What is h-index?


The h-index is a metric used to measure the scientific impact and productivity of a researcher. It was proposed by physicist Jorge E. Hirsch in 2005. The h-index takes into account both the number of publications a researcher has and the number of times those publications have been cited by others.

To calculate the h-index, the researcher’s publications are ranked in descending order based on the number of citations. The h-index is then determined by finding the highest number, h, such that the researcher has h publications that have each been cited at least h times.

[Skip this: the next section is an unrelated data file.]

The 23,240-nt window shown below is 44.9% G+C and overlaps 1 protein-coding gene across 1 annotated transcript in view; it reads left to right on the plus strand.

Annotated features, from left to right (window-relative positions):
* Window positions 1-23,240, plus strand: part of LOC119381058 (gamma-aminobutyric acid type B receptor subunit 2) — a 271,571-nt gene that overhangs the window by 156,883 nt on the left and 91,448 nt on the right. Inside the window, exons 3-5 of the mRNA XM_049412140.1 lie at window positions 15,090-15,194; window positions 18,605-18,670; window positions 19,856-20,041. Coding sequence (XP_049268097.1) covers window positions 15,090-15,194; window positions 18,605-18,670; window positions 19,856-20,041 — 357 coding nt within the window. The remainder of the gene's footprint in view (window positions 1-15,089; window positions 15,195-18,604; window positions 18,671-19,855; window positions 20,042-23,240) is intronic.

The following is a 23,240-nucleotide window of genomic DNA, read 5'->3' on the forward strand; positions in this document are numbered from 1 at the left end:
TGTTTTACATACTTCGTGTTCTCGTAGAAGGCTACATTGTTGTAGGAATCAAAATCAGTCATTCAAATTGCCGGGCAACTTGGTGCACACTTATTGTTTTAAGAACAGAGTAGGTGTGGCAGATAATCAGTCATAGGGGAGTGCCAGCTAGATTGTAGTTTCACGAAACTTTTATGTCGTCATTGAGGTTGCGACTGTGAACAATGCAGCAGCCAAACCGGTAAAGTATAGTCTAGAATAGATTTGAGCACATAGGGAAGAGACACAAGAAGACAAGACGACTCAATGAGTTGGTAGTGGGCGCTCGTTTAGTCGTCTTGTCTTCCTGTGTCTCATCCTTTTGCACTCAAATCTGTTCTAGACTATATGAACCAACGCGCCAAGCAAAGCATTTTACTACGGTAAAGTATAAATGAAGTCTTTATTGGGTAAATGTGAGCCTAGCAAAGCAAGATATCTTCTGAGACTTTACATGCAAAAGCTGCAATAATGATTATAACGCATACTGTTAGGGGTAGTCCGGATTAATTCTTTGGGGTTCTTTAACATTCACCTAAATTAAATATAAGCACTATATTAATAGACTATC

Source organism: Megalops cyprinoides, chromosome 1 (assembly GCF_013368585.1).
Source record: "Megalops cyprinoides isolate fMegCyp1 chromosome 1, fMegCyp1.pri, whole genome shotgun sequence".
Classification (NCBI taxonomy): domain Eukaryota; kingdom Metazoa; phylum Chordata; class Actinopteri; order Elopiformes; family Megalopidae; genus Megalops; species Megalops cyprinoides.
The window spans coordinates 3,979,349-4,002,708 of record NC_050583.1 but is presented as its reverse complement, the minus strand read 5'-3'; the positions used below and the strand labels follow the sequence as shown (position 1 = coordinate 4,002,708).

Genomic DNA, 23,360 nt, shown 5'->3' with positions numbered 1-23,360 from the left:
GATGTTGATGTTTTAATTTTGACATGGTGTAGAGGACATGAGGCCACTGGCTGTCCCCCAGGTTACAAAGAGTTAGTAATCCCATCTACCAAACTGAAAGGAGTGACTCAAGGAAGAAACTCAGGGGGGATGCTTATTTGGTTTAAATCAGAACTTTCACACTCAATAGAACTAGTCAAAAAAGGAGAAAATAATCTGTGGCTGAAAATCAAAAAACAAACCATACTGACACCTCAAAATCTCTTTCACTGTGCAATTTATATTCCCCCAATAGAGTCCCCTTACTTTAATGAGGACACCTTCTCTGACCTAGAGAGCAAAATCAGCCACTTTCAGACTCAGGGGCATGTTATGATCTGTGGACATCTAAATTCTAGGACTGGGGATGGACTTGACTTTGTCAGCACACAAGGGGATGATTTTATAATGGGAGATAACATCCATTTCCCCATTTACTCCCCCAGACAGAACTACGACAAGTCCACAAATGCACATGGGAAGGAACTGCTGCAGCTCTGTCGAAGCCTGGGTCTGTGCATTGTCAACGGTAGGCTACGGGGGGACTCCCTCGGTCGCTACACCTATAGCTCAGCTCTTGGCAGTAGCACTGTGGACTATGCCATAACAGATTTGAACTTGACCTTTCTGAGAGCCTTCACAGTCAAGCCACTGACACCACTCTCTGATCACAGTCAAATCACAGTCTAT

For example, an h-index of 10 means that the researcher has published at least 10 papers that have each been cited at least 10 times.

The h-index is widely used in academia to evaluate the impact and productivity of researchers, as it provides a more comprehensive measure than simply looking at the number of publications or citations alone. However, it is important to note that the h-index has limitations and should be interpreted in the context of the specific field of research and career stage of the researcher.

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